Car dealers struggling to offer test drives

Published 06 December 2021

If you're looking to buy a new car you may find it difficult to even arrange a test drive, as the global semiconductor crisis continues to affect supply.

James Fairclough, CEO at AA Cars, said: "Stock levels of certain models are so low that some dealers are even struggling to offer test drives, let alone fulfil customer orders in anything less than several weeks."

The supply of new vehicles is “patchy”, according to Fairclough, and he suggested that things “could get worse before they get better” as the number of new cars being produced in the UK in October slumped to its lowest level in 65 years and car factories in other countries have been similarly affected. 

His warning comes as the Society of Motor Manufacturers and Traders (SMMT) publishes its latest new car registration figures. In total, 115,706 new cars were registered last month, an increase of 1.7 per cent compared to November 2020, when sales were affected by Covid-19 lockdown restrictions.

EV Charging At Motorway Services 

Demand for electric vehicles continued to grow, with 21,726 registrations (equating to 18.8 per cent of the market). Sales of plug-in hybrid electric vehicles PHEVs) increased to 9.3 per cent or 10,796 cars. 

However, compared to pre-pandemic, the overall new car market was down 31.3 per cent. 

Mike Hawes, chief executive of the SMMT, said: “The global shortage of semiconductors continues to bedevil production and therefore new car registrations. 

“The industry is working flat out to overcome these issues and fulfil orders, but disruption is likely to last into next year, compounding the need for customers to place orders early."

Car Buyer readers have been confused and concerned about orders they have placed this year. One reader who placed an order in May has recently been told that his dealership has “no idea when the car will be ready”. 

Another reader, waiting on a Mazda CX-30 order, wanted to know if there were likely to be any specification changes. 

A spokesperson for Mazda told us that “along with other manufacturers” it was facing “production challenges” due to supply restrictions, coupled with the prolonged Covid-19 infection spread in South East Asia and the industry wide issue of semiconductor shortages.

They advised that there "shouldn't be any changes to the specification of the car," but if there were any updates or changes to the order the dealer would be in contact.

2022 Ford Ranger 

Ford is reportedly shipping some models with missing features, such as sat-nav, with retrofits expected to be offered at a later date.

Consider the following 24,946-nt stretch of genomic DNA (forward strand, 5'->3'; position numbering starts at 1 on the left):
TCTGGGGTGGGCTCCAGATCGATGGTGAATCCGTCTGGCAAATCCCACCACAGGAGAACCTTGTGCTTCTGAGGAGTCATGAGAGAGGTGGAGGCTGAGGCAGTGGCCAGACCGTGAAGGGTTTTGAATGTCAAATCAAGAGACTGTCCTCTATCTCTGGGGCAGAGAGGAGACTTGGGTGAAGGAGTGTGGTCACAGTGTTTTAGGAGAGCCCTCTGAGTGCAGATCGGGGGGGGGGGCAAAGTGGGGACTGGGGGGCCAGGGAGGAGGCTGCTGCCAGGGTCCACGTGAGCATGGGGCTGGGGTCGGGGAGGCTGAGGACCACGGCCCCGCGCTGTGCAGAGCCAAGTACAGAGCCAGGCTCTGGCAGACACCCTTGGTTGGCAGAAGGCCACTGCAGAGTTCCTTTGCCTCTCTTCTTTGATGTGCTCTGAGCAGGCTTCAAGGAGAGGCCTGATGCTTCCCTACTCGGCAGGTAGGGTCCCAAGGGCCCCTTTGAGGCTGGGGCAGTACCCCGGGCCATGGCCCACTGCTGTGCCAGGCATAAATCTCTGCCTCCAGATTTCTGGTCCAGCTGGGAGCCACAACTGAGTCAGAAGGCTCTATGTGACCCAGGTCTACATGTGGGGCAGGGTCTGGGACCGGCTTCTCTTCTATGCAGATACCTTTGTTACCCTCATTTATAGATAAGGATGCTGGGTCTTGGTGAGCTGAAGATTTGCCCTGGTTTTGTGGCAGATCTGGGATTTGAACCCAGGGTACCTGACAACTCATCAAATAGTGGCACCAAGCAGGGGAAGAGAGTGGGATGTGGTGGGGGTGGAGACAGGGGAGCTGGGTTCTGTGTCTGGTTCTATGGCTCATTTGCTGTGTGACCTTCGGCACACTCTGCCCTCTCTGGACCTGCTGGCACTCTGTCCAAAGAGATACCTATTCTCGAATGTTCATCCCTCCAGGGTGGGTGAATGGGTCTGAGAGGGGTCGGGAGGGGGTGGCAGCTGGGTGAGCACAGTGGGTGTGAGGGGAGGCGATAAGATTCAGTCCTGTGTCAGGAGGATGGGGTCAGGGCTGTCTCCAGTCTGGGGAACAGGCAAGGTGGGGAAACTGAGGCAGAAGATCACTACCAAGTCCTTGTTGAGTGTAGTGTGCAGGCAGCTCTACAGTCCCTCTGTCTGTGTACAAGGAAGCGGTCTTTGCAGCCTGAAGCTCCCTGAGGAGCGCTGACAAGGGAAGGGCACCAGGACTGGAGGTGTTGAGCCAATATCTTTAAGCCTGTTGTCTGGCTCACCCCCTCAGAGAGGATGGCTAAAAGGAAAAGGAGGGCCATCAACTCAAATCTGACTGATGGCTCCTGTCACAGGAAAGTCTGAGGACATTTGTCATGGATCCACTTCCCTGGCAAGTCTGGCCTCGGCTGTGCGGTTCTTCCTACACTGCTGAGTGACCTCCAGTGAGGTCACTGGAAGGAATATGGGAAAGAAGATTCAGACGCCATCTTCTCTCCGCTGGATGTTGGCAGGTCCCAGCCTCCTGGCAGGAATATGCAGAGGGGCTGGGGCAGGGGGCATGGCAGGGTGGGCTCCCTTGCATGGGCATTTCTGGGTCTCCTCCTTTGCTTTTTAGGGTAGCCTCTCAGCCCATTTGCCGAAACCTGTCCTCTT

A spokesperson for Ford said: “As a result of the semiconductor supply issue affecting much of the global auto industry, we have been taking key actions.

"We are closely monitoring the situation and adjusting production schedules where needed to minimise the effect on our employees, suppliers, customers and dealers across Europe.

"Customer-sold vehicle orders will be prioritised, and we are working to improve the situation as quickly as possible.”

Lead times are model dependent and range from four to five months for the Fiesta to six to eight months for the Ranger. The longest lead times are on vans with the Courier, Transit and Tourneo Connect, Transit and Tourneo Custom, Transit expected in six to 12 months, specification dependant. 

1How does the semiconductor shortage affect cars?

Since 2020 there has been a global shortage of semiconductors chips, which are used in all kinds of electronic devices from PCs to mobile phones, TVs and cars.

In modern cars, semiconductor chips power onboard safety systems, touchscreen infotainment and digital instrument displays.

Car makers that don’t have their own factories capable of producing the chips are having to wait for supply, and are likely to be at the back of the queue, behind the tech giants, leading to long wait times for new vehicles. 

2What are the average lead times for new cars?

There is currently no industry average lead time. If you want a factory-built new car the wait could be anything from three months for lower spec models, up to six to eight months. Delays of 12 months have been rumoured due to the semiconductor shortage and the impact of the Covid-19 pandemic. 

3When will the semiconductor shortage end?

The Society of Motor Manufacturers and Traders (SMMT) is forecasting that the global semiconductor shortage will negatively impact vehicle manufacturer supply chains until at least the third quarter of 2022. 


hissingsid    on 10 December 2021

I would not buy a car without taking a test drive.
I would not place an order without a delivery date.
I will keep my existing car until the situation improves.

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